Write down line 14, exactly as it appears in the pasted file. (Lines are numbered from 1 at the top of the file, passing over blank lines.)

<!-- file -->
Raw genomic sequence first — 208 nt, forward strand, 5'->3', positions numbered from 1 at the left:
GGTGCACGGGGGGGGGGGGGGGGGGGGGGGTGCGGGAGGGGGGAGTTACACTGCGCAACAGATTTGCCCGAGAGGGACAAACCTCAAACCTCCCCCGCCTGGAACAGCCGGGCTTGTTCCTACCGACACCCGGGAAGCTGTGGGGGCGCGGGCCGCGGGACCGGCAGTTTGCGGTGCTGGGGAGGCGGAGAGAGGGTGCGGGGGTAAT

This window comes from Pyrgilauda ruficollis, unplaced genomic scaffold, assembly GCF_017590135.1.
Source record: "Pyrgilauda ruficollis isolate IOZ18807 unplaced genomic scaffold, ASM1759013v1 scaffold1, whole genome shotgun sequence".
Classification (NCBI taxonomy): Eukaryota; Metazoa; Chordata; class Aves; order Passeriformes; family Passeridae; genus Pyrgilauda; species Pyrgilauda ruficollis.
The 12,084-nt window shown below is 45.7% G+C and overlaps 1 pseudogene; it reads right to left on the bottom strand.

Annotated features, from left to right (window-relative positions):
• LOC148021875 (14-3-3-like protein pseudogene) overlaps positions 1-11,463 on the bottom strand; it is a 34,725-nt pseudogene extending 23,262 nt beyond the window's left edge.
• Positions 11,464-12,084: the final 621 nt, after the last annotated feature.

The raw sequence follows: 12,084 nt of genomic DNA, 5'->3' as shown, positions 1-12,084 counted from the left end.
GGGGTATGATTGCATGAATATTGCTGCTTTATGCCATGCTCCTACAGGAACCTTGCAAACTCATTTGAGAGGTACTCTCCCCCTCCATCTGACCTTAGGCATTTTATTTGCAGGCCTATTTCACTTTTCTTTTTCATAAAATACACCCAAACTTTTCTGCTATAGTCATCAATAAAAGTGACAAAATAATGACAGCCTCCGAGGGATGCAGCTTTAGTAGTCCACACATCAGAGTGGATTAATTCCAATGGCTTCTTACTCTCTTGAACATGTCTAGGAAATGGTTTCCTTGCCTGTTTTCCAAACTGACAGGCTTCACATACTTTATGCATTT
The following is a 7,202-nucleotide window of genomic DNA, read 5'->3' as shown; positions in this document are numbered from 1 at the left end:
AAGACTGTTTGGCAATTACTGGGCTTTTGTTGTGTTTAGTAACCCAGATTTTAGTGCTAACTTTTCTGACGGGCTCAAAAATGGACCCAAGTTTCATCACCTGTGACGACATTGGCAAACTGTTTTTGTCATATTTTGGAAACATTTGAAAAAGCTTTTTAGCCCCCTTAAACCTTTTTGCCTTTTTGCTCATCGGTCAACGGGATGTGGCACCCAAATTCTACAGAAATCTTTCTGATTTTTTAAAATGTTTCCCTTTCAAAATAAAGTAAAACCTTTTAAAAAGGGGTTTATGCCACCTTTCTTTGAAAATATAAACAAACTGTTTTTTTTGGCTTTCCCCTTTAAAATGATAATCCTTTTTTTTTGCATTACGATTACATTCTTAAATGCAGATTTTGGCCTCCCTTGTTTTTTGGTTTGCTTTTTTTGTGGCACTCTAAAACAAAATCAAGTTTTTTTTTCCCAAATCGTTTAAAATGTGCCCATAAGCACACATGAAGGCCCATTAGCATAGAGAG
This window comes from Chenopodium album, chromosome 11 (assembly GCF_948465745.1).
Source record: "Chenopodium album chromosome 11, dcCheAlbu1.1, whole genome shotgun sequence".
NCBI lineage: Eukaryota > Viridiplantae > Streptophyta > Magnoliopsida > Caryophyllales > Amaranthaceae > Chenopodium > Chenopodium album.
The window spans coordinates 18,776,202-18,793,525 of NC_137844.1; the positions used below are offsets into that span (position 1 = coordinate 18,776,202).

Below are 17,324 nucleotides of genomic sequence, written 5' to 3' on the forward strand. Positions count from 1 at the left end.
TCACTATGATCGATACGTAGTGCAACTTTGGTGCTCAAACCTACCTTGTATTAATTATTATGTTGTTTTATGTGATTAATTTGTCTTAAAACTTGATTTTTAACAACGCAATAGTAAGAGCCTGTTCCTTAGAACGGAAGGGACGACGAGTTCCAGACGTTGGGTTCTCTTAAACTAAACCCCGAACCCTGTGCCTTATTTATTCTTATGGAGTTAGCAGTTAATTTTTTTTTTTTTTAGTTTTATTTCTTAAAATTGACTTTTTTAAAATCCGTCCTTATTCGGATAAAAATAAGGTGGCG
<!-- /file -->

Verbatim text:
This window comes from Chenopodium album, chromosome 11 (assembly GCF_948465745.1).